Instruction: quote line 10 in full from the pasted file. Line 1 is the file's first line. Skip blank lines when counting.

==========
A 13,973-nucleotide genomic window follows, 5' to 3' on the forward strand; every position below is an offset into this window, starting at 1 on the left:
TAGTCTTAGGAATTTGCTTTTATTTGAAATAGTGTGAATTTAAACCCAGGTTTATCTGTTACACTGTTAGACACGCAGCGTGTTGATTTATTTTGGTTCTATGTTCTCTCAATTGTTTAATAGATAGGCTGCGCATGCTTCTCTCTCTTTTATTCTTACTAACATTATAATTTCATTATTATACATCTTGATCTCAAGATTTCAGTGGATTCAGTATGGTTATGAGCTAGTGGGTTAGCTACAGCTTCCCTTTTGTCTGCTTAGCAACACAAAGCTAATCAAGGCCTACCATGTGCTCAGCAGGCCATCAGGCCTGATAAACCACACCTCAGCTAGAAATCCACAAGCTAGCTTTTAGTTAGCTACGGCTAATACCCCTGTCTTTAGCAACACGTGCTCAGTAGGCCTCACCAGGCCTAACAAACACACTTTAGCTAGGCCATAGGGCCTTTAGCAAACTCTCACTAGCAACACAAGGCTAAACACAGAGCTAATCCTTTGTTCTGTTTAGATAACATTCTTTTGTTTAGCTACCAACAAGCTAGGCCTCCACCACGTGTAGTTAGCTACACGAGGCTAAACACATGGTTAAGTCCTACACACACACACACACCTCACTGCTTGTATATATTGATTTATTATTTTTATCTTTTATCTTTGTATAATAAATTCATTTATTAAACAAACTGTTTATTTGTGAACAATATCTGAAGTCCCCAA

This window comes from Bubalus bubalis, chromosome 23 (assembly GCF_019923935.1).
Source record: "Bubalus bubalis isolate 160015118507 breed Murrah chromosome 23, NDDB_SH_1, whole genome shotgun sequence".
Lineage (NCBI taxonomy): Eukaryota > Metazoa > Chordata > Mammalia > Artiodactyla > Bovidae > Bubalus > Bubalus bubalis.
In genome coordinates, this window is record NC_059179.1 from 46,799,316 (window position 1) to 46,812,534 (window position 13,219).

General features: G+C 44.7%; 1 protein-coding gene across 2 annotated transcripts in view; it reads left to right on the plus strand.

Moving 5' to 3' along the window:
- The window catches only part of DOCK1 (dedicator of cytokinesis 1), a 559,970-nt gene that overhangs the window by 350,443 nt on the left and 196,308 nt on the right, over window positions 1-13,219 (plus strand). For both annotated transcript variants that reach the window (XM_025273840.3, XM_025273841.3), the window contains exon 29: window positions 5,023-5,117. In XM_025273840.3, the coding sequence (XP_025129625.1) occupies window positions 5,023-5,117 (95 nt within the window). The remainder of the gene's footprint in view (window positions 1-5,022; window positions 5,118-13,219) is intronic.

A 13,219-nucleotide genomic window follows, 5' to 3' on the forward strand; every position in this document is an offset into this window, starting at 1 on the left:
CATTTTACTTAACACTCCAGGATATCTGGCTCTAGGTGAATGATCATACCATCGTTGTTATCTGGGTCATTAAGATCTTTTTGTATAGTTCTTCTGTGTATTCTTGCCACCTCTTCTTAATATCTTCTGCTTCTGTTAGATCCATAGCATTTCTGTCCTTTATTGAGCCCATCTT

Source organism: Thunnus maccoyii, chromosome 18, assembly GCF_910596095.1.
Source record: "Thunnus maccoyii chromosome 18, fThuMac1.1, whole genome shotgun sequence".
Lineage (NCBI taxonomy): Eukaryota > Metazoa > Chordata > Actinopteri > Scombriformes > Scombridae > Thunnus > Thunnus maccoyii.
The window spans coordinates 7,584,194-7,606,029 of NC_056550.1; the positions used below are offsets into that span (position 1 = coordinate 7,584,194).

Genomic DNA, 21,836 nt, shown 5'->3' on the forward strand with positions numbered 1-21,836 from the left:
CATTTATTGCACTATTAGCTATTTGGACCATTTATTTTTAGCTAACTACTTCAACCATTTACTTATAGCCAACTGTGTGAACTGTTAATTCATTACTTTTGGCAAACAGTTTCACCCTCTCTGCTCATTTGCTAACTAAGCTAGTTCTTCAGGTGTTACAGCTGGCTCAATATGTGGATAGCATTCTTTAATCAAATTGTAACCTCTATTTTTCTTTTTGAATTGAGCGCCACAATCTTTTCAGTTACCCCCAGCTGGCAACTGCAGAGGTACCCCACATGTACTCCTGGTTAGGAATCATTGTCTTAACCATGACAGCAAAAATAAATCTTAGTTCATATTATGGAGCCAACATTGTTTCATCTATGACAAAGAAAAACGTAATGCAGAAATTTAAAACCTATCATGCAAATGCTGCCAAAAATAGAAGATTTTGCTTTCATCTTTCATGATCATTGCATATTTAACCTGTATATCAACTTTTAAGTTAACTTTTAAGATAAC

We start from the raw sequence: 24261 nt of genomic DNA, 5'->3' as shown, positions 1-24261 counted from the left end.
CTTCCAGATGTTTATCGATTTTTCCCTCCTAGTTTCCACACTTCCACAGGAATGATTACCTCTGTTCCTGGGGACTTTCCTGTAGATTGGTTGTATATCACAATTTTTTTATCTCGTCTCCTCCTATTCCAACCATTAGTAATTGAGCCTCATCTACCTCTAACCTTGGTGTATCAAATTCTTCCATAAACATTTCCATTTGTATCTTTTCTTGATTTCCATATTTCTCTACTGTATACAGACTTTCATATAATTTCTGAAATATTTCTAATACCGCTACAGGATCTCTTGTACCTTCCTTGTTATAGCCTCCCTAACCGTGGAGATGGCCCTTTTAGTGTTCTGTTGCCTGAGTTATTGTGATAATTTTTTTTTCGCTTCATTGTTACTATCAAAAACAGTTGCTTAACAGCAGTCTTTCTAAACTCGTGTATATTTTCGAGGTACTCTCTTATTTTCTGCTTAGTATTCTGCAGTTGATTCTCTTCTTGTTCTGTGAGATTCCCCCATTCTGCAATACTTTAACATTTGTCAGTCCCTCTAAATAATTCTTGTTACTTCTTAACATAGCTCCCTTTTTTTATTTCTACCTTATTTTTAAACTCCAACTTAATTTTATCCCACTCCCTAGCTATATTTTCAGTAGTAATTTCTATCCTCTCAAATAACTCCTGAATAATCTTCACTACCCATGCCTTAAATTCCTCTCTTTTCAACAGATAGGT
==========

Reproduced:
A 13,219-nucleotide genomic window follows, 5' to 3' on the forward strand; every position in this document is an offset into this window, starting at 1 on the left: